Moving? Don’t get tricked by change-my-address.com

ID-10044259Moving is a stressful time. There is so much to keep up with. One of the most tedious parts of any move is changing your address. 

Like much of what we do these days, you can change your address pretty conveniently online. But watch out! There are web-based companies that pay to get top billing in search results. 

An Internet search for common address change-related terms brings up  sites that look just like they belong to the US Postal Service—but they’re actually look-alike sites that will take your money and do little or nothing for you. One such company is Cincinnati-based Change-My-Address.com.

Consumers who used that website to update their addresses complain to the BBB that their addresses don’t get updated and the company doesn’t refund their payments.

Change-My-Address.com is the first result listed if you were to search “change my address,” “forward my mail” or “USPS change of address” through Google.  Change-My-Address has a fine print disclaimer stating it has no affiliation with USPS, but it’s easy to think otherwise because of the company’s misleading tagline, “USPS® Change of Address Form. Fast & Secure Mail Forwarding.” Many people pay for the service assuming it is an official USPS site.

BBB received over 300 complaints about this company in the past year.

Change-My-Address.com asks consumers to submit their change-of-address request and credit card information for $19.95. Consumers have complained to BBB that their addresses are not getting changed, yet they are still charged and aren’t able to get refunds.

“I Googled ‘Change your address USPS.’ This site said USPS about four times,” said Karl Pfluger of San Antonio. “I didn’t think anything about it. Later I figured it out and got online and saw several people had the same problem. The ad is deceiving, but they never even provided a service and I’m not sure they even have the ability to.”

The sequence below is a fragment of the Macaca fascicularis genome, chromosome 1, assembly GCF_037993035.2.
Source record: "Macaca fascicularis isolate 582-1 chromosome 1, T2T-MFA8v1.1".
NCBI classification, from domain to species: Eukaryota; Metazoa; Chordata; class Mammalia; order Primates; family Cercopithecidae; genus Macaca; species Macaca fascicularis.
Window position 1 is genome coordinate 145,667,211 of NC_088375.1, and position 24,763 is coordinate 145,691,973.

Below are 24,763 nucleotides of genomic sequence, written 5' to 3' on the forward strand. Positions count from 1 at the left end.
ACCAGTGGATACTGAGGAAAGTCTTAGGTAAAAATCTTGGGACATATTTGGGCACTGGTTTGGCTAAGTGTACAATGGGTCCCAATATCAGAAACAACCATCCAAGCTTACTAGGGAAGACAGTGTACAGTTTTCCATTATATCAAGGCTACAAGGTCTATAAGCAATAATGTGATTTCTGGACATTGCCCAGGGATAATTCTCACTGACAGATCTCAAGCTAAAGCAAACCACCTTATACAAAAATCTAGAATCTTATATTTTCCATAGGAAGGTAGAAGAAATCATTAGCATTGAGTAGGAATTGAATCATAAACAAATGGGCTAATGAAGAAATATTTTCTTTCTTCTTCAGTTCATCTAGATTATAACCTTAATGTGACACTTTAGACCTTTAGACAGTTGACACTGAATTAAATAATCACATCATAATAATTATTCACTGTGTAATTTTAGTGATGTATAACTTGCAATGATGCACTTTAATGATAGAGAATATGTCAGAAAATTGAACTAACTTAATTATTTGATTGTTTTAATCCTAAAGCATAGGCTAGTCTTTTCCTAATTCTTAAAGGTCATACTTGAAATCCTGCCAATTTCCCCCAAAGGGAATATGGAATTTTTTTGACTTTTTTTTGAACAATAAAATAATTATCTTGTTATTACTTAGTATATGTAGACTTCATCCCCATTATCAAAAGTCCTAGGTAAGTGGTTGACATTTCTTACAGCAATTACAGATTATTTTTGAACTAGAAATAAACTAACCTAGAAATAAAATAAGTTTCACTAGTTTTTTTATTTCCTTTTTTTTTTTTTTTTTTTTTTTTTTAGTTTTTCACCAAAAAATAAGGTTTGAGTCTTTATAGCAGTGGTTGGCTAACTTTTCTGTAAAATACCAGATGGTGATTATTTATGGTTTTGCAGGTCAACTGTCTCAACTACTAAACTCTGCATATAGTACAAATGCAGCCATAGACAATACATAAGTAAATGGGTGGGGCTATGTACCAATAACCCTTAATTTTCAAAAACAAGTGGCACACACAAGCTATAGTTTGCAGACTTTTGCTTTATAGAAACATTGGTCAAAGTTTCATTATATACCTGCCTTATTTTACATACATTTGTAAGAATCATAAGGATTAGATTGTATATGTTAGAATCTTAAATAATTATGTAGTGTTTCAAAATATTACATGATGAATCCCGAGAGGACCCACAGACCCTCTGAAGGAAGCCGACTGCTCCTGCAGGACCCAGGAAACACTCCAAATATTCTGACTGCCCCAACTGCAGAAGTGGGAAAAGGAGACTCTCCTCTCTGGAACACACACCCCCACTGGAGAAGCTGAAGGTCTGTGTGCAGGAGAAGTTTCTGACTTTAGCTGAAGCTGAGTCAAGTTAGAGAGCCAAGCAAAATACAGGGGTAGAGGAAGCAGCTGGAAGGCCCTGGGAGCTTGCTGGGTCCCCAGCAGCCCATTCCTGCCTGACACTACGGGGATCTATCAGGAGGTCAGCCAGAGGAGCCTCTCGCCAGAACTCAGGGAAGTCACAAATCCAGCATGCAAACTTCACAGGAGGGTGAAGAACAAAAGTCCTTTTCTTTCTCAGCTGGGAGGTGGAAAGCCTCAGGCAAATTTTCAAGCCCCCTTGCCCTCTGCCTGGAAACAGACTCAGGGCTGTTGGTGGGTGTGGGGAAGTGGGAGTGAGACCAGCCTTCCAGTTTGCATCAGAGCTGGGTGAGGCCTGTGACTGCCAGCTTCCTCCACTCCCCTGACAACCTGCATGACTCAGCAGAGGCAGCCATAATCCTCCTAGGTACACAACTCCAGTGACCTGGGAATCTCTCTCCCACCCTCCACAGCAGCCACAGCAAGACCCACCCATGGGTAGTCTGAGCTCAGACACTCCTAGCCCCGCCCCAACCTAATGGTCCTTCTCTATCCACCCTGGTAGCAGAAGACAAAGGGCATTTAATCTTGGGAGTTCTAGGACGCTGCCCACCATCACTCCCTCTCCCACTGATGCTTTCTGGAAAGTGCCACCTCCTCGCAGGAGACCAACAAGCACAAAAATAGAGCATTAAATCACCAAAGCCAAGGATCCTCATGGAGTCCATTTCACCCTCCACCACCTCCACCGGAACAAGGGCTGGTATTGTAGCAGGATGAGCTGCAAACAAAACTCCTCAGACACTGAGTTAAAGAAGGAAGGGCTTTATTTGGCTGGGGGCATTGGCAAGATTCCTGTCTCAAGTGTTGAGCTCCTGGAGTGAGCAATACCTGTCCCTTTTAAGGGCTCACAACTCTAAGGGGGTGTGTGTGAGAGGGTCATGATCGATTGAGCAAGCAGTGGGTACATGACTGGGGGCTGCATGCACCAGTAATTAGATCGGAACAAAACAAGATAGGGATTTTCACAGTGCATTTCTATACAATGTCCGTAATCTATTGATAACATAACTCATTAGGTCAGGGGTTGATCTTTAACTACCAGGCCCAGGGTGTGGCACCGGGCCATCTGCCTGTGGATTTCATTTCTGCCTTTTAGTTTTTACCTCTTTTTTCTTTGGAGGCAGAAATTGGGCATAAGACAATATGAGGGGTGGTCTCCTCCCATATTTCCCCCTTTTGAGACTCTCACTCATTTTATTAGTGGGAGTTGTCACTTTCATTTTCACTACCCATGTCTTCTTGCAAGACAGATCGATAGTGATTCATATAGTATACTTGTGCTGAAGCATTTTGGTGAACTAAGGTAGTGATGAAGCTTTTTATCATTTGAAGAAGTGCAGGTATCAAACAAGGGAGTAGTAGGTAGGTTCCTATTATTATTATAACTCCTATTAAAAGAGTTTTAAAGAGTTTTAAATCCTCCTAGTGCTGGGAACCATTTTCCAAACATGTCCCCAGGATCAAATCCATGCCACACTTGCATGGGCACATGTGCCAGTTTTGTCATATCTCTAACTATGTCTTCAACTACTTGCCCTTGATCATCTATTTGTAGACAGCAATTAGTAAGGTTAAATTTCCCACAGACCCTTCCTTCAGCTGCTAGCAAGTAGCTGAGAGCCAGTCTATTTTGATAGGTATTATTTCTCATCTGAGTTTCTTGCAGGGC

Consumers can change their mailing address for free at post offices or by requesting a form from a mail carrier. Or for $1, they can fill out an online application at usps.com, the official website for USPS.

BBB recommends consumers use official sources when updating personal information to avoid paying unnecessary fees and to reduce the potential for identity theft. For more information, please visit austin.bbb.org.

BBB has the following tips for consumers who are seeking any product or service online:

  • Do your research. Enter the name of the website in a search engine with words like review, complaint or scam and find out what other consumers are saying.
  • Double check. Make sure you have the right website before you enter information or make a payment. Scammers rely on typographical errors and similar-sounding web addresses.
  • Go to the post office. Filling out a form online is convenient and only costs $1, but if you can stop by a U.S. Post Office, you can get a change of address form and fill it out at no cost.
  • Start with trust. Check the company’s BBB Business Review at bbb.org before making a purchase to see its BBB rating, complaint history and details about the company.
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